Stress: Nutrients to Help You Cope

Earlier this week, I talked about the stress response that we all experience from time to time. As you learned, there are many diseases that are closely related to chronic stress levels and what the stress does to our internal balance. So, let’s all make an effort to lower our stress through our lifestyle and diet decisions.

Despite increased cravings for salt, sugar and carbs, focusing on nutrition is extremely important during stressful situations. The following nutrients are beneficial for someone who is experiencing short-term or chronic stress:

Vitamin C: Improves the capacity of the adrenal glands to adapt to stress; normalizes cortisol levels; increases immunity; acts as a powerful antioxidant. Food sources: fresh fruits and vegetables.

Thiamin (Vitamin B1): Provides energy; protects the nervous system and the heart. Food sources: Calf’s liver, nuts, brewer’s yeast.

Magnesium: Helps reduce cortisol levels after exercise; also known to help with strong chocolate cravings (many who crave chocolate are actually deficient in magnesium). Food sources: Nuts and seeds, leafy greens, salmon.

Zinc: Normalizes adrenal metabolism; important for bone health and immunity. Food sources: Calf’s liver, oysters, shellfish, beef, seeds.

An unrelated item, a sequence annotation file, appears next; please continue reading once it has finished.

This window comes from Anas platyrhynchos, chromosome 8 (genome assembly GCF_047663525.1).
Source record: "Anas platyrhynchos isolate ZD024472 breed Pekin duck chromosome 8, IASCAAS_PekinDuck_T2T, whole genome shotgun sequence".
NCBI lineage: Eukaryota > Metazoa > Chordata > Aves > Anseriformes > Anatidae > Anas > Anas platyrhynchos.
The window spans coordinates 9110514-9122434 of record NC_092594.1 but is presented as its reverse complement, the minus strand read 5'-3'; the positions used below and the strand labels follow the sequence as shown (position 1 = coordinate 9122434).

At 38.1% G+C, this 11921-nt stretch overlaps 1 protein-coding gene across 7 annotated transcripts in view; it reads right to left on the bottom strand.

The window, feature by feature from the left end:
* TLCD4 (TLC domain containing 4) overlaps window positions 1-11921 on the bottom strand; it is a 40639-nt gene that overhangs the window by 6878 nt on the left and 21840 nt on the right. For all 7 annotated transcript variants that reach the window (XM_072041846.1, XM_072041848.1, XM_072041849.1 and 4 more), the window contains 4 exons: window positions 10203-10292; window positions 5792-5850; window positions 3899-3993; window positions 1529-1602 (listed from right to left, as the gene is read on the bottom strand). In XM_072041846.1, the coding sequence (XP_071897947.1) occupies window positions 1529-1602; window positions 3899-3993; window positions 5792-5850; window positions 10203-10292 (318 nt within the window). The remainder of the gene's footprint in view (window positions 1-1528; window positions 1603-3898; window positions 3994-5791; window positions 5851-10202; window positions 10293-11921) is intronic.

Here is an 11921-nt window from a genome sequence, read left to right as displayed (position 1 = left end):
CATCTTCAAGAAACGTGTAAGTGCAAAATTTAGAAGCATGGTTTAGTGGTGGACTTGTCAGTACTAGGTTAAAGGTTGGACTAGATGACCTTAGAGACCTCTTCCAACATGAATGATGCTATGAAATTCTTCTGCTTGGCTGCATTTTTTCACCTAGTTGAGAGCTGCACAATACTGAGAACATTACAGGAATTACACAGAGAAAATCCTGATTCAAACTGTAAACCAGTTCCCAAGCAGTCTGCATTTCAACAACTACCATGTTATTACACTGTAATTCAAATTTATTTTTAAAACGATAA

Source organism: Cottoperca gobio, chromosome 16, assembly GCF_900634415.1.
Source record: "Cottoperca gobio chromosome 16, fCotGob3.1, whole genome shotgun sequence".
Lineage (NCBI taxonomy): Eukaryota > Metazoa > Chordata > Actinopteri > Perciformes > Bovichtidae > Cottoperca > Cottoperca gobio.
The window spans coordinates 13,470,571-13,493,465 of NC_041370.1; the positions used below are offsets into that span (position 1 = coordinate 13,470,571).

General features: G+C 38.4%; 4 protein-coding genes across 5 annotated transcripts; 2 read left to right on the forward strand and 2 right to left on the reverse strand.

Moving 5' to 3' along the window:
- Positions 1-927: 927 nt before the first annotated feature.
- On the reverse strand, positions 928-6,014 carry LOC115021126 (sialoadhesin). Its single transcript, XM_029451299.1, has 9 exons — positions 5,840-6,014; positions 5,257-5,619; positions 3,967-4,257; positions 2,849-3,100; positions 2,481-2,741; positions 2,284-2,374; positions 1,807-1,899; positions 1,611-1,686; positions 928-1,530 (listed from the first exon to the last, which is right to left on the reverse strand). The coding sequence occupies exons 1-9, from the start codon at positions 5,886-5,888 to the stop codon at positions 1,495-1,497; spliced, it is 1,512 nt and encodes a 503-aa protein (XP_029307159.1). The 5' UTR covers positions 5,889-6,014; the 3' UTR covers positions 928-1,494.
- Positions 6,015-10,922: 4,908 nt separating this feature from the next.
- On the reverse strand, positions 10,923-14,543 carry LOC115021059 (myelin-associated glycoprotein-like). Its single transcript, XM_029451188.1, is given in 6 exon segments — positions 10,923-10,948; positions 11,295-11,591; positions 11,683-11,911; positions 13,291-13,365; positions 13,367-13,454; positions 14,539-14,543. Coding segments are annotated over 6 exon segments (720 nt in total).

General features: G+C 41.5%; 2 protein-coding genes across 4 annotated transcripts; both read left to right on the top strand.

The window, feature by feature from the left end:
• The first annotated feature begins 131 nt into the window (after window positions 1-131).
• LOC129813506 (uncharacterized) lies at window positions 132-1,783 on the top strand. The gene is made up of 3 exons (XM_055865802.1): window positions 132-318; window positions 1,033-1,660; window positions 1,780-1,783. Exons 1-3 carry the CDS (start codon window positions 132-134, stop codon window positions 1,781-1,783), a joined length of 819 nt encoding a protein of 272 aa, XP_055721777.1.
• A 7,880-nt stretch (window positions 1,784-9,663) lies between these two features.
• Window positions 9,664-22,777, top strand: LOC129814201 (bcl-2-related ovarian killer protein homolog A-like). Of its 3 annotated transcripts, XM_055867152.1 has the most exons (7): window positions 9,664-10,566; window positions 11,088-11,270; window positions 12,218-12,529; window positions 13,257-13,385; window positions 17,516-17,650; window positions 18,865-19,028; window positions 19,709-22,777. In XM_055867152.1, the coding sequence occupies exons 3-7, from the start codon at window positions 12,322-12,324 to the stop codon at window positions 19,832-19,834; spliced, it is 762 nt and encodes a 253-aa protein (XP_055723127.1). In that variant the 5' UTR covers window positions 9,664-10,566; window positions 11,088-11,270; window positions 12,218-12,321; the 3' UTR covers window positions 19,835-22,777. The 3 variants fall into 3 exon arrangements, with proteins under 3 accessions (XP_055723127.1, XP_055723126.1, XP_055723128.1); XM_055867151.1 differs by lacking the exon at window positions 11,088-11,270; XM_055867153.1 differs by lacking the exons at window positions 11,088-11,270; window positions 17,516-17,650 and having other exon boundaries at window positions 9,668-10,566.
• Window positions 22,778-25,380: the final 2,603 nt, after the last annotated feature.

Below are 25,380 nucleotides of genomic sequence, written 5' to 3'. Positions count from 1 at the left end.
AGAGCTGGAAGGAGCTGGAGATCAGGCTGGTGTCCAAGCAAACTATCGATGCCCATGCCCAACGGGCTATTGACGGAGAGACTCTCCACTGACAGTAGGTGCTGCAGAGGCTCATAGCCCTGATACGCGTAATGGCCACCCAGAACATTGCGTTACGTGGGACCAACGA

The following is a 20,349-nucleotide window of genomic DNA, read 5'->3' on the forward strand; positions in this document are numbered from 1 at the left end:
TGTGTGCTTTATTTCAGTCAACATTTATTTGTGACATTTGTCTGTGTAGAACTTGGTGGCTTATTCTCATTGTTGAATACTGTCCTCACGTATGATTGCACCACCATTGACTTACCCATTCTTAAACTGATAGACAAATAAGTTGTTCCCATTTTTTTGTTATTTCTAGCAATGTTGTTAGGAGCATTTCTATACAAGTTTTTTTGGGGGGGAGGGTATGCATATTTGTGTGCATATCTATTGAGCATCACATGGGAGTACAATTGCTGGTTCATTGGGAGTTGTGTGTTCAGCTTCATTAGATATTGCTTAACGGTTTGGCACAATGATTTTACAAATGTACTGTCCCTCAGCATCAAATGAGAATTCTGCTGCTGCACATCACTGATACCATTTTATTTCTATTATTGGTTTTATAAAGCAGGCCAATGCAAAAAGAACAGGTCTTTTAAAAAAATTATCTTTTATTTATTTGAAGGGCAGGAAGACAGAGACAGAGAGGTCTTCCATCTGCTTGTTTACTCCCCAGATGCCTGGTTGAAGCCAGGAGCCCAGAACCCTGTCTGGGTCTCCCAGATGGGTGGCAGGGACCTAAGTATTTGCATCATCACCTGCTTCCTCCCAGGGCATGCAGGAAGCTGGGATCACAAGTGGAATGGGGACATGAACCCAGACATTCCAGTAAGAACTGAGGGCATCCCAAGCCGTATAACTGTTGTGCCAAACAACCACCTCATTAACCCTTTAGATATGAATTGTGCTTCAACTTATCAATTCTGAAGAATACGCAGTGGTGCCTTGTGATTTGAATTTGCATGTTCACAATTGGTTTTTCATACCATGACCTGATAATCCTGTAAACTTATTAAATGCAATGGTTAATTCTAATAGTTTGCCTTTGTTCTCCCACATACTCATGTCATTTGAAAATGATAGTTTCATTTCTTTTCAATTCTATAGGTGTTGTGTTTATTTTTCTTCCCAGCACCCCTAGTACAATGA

Calcium: Deficiency associated with elevated cortisol production; critical nutrient in metabolism. Food sources: Dairy, leafy greens.

Riboflavin (Vitamin B2): Used in many metabolic processes including energy production. Food sources: Calf’s liver, leafy greens, seafood.

Pantothenic Acid (Vitamin B5): Used in energy production; plays a central role in adrenal-cortex function and cellular metabolism; sometimes known as the “anti-stress” vitamin. Food sources: Calf’s liver, egg yolk, fresh vegetables.

As you incorporate these important nutrients into your anti-stress diet, remember to eliminate foods that strain your adrenals and internal balance: caffeine, alcohol, refined carbohydrates, sodium, refined sugars, and any foods you may be allergic to.

In addition to focusing on good nutrition while under stress, don’t forget about the other lifestyle practices that can help significantly with stress reduction. Regular exercise, plenty of sleep, and taking time for yourself each day are all extremely beneficial. Even just taking a few deep breaths when you feel yourself getting worked up can really make a difference.

Enjoy the weekend!

No comments:

Post a Comment